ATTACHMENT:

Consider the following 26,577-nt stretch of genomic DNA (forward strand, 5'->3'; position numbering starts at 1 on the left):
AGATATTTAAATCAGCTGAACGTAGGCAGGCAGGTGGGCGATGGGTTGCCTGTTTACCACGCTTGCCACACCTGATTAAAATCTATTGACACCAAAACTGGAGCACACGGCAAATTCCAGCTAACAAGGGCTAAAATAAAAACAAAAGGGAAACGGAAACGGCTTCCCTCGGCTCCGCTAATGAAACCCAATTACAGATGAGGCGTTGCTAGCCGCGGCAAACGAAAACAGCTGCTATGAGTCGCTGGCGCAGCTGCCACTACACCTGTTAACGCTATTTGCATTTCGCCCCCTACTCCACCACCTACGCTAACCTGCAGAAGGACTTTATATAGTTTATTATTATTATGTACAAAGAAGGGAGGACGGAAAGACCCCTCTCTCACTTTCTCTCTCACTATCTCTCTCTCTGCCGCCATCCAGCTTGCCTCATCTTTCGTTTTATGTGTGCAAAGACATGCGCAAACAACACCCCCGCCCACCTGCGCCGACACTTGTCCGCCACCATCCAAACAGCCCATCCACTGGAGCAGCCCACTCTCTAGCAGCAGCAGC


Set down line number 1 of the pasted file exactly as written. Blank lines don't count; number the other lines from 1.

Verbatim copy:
Consider the following 26,577-nt stretch of genomic DNA (forward strand, 5'->3'; position numbering starts at 1 on the left):